Warships, storyworlds and the story so far

I’ve walked through our Oberon-class submarine many times. Before the visitors arrive, it’s quiet. You can hear the creaking of the ropes that secure the sub to the wharf, and sometimes the far away voices of people in Darling Harbour. Remnants of life onboard remain – the boardgames in the mess, the roster on the wall and the ingredients in the kitchen – settled and silent. I’ve also been onboard the patrol boat Advance and climbed up and down from the bridge to the kitchen, avoiding its sharp corners and examining the menacing-looking Bofors guns on deck. I’ve walked onboard our destroyer HMAS Vampire many times before too. It smells like the 70s. There’s linoleum throughout, a faint scent of oil and what might be the remaining tendrils of thousands of cooked dinners served in the mess. There’s a sense of chasing someone else’s long-forgotten memories down the lengthy corridors and through the maze of tunnels and ladders.

In the past nine months, in the course of researching these three vessels, I’ve also spent many hours speaking with naval personnel about their time serving on HMAS Onslow, Advance and Vampire. Through their stories, photographs and records, I got glimpses of three very alive, very dangerous and very exciting worlds. One submariner described to me the sounds that the ocean makes when it wakes in the morning, how you can hear the animals stir and react to the sun the same way that birds do at dawn. Another described the feeling, through your feet, of the submarine dashing away from the surface and diving beneath the waves. It sounded to me like the feeling of taking off in a small airplane – just going in the other direction. One ex-submarine commander talked sparingly of his involvement in covert operations onboard Oberon submarines, responding to our questions with silence and a smile.

HMAS VAMPIRE at sea, image courtesy of the Sea Power Centre Australia

HMAS VAMPIRE at sea, image courtesy of the Sea Power Centre Australia

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The ‘oldest yachtsman’ in Sydney and his love for ATHENE

David Carment in Sydney Harbour
Reproduced courtesy of Professor David Sulman Carment

Every week I come across new discoveries being made on our Flickr Commons stream. One of my aims in writing about the historic watercraft that graced Australian waters is to try and find the people behind the vessels. I want to discover the families who made these vessels their own and developed a close connection with them. One such story yet again sprung out of a Samuel J Hood photograph from our collection, depicting a bearded man in front of the Royal Sydney Yacht Squadron headquarters in Kirribilli, Sydney. One of our Flickr followers suggested a name and once I had that name, a connection was formed and then, a story was born. Continue reading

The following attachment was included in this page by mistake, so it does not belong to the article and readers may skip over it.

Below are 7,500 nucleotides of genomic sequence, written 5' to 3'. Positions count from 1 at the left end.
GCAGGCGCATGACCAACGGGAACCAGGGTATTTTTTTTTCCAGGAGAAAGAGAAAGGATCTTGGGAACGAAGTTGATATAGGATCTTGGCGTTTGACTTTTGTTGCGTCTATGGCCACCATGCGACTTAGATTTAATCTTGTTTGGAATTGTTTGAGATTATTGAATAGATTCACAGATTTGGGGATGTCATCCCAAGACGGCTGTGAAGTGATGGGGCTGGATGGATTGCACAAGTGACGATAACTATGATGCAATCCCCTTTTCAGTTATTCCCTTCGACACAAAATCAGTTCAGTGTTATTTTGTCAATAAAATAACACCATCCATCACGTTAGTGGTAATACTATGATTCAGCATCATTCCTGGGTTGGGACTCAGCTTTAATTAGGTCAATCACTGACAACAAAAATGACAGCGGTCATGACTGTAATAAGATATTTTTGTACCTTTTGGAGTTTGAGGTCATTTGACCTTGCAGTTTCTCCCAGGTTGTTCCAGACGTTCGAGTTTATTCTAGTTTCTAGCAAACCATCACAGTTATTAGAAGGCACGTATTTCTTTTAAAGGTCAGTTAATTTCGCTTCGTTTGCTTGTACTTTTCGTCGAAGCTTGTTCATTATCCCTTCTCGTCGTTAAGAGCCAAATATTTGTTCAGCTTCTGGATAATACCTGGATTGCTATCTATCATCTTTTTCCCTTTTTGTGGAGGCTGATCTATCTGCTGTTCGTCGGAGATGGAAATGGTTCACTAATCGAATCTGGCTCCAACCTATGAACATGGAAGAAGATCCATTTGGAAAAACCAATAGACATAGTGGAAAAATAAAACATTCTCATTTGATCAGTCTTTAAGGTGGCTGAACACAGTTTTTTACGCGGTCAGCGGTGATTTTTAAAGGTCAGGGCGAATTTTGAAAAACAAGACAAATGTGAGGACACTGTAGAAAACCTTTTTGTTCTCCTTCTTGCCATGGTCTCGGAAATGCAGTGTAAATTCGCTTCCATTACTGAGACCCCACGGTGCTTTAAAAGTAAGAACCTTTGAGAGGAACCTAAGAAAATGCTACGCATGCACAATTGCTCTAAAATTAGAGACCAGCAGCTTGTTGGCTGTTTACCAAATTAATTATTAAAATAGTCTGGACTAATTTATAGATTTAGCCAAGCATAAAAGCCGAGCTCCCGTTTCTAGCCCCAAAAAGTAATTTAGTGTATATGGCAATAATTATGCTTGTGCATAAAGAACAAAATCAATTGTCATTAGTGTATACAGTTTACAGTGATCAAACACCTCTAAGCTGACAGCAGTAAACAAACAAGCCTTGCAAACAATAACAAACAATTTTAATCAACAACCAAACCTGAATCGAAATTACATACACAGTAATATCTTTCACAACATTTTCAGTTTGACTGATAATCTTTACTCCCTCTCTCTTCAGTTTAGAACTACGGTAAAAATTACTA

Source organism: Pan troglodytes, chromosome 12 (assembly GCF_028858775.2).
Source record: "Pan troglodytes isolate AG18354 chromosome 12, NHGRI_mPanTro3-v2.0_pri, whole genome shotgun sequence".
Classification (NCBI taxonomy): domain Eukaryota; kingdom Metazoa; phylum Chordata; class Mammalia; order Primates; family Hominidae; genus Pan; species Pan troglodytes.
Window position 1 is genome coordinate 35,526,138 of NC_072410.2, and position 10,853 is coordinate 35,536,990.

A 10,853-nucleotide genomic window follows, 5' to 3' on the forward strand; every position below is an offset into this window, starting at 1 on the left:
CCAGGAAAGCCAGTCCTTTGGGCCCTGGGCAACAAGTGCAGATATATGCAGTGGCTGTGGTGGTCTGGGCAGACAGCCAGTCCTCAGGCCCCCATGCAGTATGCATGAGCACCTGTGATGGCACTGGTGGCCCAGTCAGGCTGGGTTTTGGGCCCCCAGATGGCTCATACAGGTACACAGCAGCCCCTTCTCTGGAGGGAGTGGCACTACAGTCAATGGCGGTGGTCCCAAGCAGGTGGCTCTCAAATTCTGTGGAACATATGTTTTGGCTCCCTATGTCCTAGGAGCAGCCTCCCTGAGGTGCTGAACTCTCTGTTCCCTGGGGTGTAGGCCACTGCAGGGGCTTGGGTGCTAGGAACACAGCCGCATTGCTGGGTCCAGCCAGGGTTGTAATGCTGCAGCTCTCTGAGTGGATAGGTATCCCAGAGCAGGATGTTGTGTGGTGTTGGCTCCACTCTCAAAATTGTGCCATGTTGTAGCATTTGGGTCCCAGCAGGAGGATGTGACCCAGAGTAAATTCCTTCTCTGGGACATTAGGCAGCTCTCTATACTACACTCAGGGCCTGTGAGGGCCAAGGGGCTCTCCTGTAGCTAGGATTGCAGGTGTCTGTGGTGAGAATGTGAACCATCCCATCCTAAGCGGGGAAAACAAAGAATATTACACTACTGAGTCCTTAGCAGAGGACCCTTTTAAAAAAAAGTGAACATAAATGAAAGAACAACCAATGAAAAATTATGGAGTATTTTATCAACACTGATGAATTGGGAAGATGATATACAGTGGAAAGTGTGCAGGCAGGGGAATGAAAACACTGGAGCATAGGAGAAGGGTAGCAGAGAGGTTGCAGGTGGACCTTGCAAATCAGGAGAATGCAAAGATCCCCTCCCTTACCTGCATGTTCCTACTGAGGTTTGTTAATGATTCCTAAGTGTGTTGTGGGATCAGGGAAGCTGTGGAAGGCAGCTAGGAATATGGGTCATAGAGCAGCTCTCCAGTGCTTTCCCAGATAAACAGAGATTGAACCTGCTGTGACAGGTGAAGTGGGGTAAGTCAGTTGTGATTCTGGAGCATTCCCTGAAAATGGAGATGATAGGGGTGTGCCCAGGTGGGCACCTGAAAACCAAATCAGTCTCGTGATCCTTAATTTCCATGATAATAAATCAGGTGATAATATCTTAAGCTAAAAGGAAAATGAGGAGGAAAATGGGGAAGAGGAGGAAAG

Up close and personal with MV KRAIT

I have been a student of history for many years now, and I know the profound feeling of standing in a landscape, an ancient temple, or in front of an object that you have only ever read about. Seeking that visceral connection to a place, time or person confined to a moment in history is where museums and their objects can be so important – to bring reality to the text on the page or the unmoving photograph.

Yesterday morning I experienced something of that feeling when I had the honour of accompanying the Australian National Maritime Museum’s fleet services crew during a maintenance voyage of the historic vessel MV Krait.

MV Krait passing Garden Island during a maintenance voyage, March 2013. ANMM Photo

MV Krait passing Garden Island during a maintenance voyage, March 2013. ANMM Photo

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Hood’s Harbour – Tales from ‘100 Stories’

In the 1890s, young photographer Samuel (Sam) John Hood developed an excellent strategy for a lucrative business in ship and crew portraits. He would hitch a ride on a tugboat to photograph sailing vessels ready to enter Sydney Harbour and, with his portfolio under his arm, would then board the ship and convince the captain to let him sell photographs to the crew – with the promise of a similar oil painting for the captain or a free portrait. With the captain’s assent, Hood’s bill for photographs was deducted from the crew’s wages, so they didn’t have to ‘pay’ a penny upfront.

Black and white photograph of Queen Mary troopship with tug boat alongside

Samuel J Hood Studio Queen Mary as Troopship, May 1940 Nitrate negative, 8 x 10.5cm

He would then rush back to his city studio or his home studios in Balmain and, using a trick of the trade, paint the sails (based on the particular ship’s rigging plan) onto the photograph of the vessel, which he would then rephotograph and present to the crew as postcards. Apparently, few sailors saw though his retouching techniques (often also applied by skilled marine artists such as Walter Barratt, Reginald Arthur Borstel, George Frederick Gregory and John Allcot).

The turn of the 20th century marked the end of the sailing ship era and the growing dominance of steam vessels. This had implications for Hood’s business, as steamship crews were less inclined to request photographs of their vessels.

… By the 1920s, Hood had moved from ship postcards to the newspapers’ social and sport pages. With an excellent eye for everyday subjects, he was a leader in the early development of photojournalism.

The entire collection of the Samuel J Hood studio is enormous – of about 33,000 images, the museum holds more than 9,000, primarily related to maritime scenes. The industry around, and activity on, Sydney Harbour during the busy early to mid-20th century remained some of Hood’s favourite subjects. His iconic photograph of the troopship Queen Mary in 1940 (pictured) captures the drama of manoeuvring a large vessel on the harbour.

Stephen Gapps
Curator, Environment, Industry and Shipping

An excerpt from 100 Stories from the Australian National Maritime Museum. Available as a free eBook for iPad from the iBookstore or hard copy versions available for purchase through our museum store.

Restoring hope and a fishing boat called ‘Freedom’

With all the rain in Sydney recently, you could be forgiven for forgetting what blue sky looks like. But for the Lu family, who arrived in Australia in 1977 on the Vietnamese refugee boat Tu Do, the colour sky blue is forever etched in their memories as the colour of freedom.